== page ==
(2 / 5) : Average
With all the formulaic elements in tact, Karyasthan disappoints as Dileep's hundredth film. Dileep and Suraj do manage to bring in a few giggles, but the film serves as a sure sign that Dileep needs to reinvent himself. Real quick.
Veeyen Sat, 06 Nov 2010
In Dileep's 100th film scriptwriters Siby K Thomas and Udaykrishna rewrite and rework on their own done to death story for what seems the hundredth time. Karyasthan, believe it or not, is once again a rehash of one of those films that tell the story of two warring families that battle it out from either side of their boundary walls.
This time around we have Puthezhath and Kizhakkedath families headed by two Nair Karanavars (Madhu & G K Pillai), and a Karyasthan Krishnanunni (Dileep) who arrives with the intent of bringing about a truce between the two. In the process, he falls in love with Sreebala (Akhila) and wins the hearts of both the Karanavars as well.
The very idea to place two huge families at loggerheads with each other makes up Formula Number One. Usually you see the ancestral houses away from each other, but in this case, you have them on the same plot, and quite conveniently placed adjacent to each other. Even better, since all you need is a giant wall between the two to put up the perfect setting.
That done, we could move on to the familial structure. This would be Formula Two. The two aging Karanavars at the top of both the families resemble lions who have seen better days. Not as agile as they once have been, they still can roar. Both of them have three to four sons each who seem like symbols of universal brother hood in the beginning, but soon turn out to be avenging demons ready to claw each other out. These men have wives as well, who never utter a word, but who remain in a straight line at the back row, whenever you need to click a family picture. They also come out and flash their brilliant smiles once in a while, during celebrations like Onam, when they are usually very busy making the Pookalam and having a good time on the swing.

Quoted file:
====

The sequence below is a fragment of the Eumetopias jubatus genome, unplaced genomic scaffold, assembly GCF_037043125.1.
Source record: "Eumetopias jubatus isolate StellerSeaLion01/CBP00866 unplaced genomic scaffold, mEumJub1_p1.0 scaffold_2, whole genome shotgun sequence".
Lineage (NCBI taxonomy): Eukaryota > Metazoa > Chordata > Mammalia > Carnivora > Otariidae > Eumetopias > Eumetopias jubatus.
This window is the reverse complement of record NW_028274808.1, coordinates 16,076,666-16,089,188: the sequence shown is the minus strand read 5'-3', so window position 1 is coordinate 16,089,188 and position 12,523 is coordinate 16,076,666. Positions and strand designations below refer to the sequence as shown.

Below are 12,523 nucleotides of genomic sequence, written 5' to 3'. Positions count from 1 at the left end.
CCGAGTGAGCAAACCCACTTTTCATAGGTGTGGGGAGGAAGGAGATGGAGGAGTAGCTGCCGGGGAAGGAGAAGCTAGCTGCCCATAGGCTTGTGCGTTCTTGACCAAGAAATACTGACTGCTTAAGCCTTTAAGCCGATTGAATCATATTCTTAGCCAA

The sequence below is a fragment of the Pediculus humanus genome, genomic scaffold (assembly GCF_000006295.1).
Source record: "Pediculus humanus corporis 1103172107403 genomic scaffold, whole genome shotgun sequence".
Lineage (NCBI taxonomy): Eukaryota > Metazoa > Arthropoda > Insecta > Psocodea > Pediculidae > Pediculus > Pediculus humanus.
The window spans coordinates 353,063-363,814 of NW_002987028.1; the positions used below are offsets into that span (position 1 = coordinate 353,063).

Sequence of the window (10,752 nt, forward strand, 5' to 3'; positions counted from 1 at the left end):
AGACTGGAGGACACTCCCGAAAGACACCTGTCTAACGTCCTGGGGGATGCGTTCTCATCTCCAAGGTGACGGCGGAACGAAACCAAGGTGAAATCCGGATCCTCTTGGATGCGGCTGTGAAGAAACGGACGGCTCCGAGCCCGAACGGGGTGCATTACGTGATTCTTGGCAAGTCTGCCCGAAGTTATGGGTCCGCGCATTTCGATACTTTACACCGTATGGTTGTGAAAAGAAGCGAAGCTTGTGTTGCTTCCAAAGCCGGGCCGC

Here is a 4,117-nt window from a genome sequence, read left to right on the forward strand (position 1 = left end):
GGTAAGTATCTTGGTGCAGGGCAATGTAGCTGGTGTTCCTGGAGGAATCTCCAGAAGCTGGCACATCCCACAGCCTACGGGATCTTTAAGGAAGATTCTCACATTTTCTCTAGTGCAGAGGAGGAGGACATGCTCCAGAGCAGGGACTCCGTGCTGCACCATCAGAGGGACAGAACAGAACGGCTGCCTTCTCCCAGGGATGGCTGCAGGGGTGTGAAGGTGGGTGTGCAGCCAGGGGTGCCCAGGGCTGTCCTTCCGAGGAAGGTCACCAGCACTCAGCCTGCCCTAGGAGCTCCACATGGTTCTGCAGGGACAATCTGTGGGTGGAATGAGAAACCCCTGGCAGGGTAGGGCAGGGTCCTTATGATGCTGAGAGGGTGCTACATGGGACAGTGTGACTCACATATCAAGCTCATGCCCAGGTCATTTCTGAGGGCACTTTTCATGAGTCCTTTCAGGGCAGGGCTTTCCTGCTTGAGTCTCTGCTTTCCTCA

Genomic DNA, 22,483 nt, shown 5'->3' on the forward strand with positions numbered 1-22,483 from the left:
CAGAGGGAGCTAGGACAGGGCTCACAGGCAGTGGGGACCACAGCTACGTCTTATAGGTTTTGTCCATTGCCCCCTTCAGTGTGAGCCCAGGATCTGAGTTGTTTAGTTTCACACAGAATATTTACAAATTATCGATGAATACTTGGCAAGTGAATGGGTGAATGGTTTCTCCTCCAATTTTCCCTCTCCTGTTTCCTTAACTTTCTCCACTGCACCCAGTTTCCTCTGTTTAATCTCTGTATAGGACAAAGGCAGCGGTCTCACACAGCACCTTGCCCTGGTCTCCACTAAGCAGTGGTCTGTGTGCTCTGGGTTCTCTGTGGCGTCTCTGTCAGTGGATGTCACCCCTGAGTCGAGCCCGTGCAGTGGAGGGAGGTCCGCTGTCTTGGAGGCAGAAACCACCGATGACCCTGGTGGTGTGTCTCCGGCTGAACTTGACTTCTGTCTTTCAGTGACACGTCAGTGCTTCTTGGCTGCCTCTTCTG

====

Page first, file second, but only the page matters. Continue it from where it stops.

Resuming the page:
Formula Number Three would consist of the one bad man who pretends to be an ally, but who in fact has been fanning the flames in the battle between the families all the while. If a murder has been committed, in all likeliness this would be the man behind it. He would also in all probability have a trusted aide with him who would prove useful towards the climax, when the hero drags him onto the middle of the family playground for the grand confession that would finally set things right.
The hero would have to be an all rounder; like in this case, he makes an entry on a cart that has been painted like a Dalmatian puppy drawn by two white horses and makes a somersault like Rajnikanth. He soon displays his skills in cane fighting and has a penchant of taking up seemingly impossible tasks. Formula Number Four.
Performances from the lead actors are even. Dileep does all that he usually does, and so does Suraj. Akhila makes a decent entry into Malayalam films, and looks and acts like a charm. The music on the other hand, barely leaves a mark.
With all these formulaic elements in tact, Karyasthan disappoints as Dileep's hundredth film. Dileep and Suraj do manage to bring in a few giggles, but the film serves as a sure sign that Dileep needs to reinvent himself. Real quick.
(2 / 5) : Average